After President Donald Trump announced his intent to ban all transgender Americans from serving in the military, Republicans were quick to speak out and distance themselves from the president’s decision. “I don’t think we should be discriminating against anyone. Transgender people are people, and deserve the best we can do for them,” Sen. Orrin Hatch, R-Utah, said in a statement.
After it was reported that Secretary of State Rex Tillerson has grown frustrated with his job, and may depart from his post as the nation’s top diplomat early, a spokeswoman for the State Department said he’s “just taking a little time off,” on Tuesday. A reporter had an interesting exchange with State Department spokeswoman and former “Fox & Friends” co-host, Heather Nauert during a press briefing on Tuesday. REPORTER: You said he [Tillerson] was traveling today.
President Donald Trump may have recently refused to sign off on the plan by his national security adviser, H. R. McMaster, to escalate the war in Afghanistan. But that doesn’t mean Trump’s mind is entirely closed off to the possibility of sending more American troops there.Trump has talked with President Ashraf Ghani about possible opportunities for American mining companies in Afghanistan, according to a report by The New York Times.
Muck Rack makes it simple to find people, tweets, or articles that mention any name, keyword, company, hashtag etc. We've compiled this guide to help you make the most of your search.
Selecting a term
Start searching tweets, articles from media outlets, articles mentioned in tweets, journalists'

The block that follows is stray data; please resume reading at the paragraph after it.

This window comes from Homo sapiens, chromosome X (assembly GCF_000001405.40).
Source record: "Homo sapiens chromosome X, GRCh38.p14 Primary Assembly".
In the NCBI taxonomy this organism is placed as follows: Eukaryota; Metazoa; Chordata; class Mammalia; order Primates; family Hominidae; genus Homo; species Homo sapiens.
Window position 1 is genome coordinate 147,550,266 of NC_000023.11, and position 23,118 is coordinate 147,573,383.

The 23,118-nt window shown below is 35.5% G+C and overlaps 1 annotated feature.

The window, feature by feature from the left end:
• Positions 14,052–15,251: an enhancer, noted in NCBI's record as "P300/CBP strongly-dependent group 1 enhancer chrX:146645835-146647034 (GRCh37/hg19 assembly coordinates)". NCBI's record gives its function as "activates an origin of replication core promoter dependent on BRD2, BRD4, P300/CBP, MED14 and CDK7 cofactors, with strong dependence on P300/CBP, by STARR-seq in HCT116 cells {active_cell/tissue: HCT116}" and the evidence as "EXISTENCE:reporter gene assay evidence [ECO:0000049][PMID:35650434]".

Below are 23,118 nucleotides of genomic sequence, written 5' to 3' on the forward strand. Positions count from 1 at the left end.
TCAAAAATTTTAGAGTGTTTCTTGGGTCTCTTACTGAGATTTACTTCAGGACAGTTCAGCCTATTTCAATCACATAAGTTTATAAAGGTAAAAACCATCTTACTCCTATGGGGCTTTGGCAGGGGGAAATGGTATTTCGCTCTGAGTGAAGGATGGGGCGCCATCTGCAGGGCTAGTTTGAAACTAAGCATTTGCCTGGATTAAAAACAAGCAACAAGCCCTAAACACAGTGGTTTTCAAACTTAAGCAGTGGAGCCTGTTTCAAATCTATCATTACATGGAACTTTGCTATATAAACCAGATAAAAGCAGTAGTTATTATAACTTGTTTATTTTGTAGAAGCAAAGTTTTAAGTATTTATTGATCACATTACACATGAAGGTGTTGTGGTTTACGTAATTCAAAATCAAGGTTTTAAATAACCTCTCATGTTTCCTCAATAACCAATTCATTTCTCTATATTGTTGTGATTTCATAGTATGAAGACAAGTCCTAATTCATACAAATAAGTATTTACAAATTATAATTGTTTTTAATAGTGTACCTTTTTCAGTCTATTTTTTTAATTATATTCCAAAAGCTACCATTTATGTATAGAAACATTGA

names, titles and bios with some suggested searches:
Companies or Topics (e.g. iPhone, Microsoft)
Phrases (e.g. "cloud computing") — use quotes to keep the terms together
Twitter handles (e.g. @username) — returns those who have mentioned or replied to
Names (e.g. "David Pogue")
Hashtags (e.g. #sxsw, #london2012)
Bio details (e.g. vegan, Olympics, father)
Muck Rack's Advanced Search allows for many boolean operators.
Find results that mention multiple specified terms, use AND or
+. For example, ensure each result contains both Elon Musk and Mark Zuckerberg by
searching Obama AND Romney or Obama + Romney.
Use the operators OR or , to broaden your search when you'd like either of
multiple terms to appear in results. (This is the default behavior of our search when no operators
are used.) For example, search for democrat OR republican to find results that refer to
Democrats and/or Republicans.
Use NOT or - to subtract results from your search. For
example, searching Disney will yield results about the Walt Disney Company as well as Walt Disney
World Resort. To exclude mentions of Disney World, search for Disney -World or Disney
When using one of these operators with a phrase, enclose it in quotation marks. For example, you can
find results about smartphones excluding Apple's iPhone 4S by searching smartphone -"iPhone
Exact case matching or punctuation
If you're searching for a brand name or keyword that relies on specific punctuation marks or capitalization, you can
find results that match your exact query by adding matchcase: before the keyword you're searching for, like matchcase:E*TRADE .
Use parentheses to separate multiple
boolean phrases. For example, to find journalists talking about having fun in Disney World or
Disneyland, search for ("disney world" OR disneyland) AND fun.
An asterisk can be used to search for any variation of a root word truncated by the asterisk. For example, searching for admin* will return results for administrator, administration, administer, administered, etc.
A near operator is an AND operator where you can control the distance between the words. You can vary the distance the near operation uses by adding a forward slash and number (between 0-99) such as strawberries NEAR/10 "whipped cream", which means the strawberries must exist within 10 words of "whipped cream".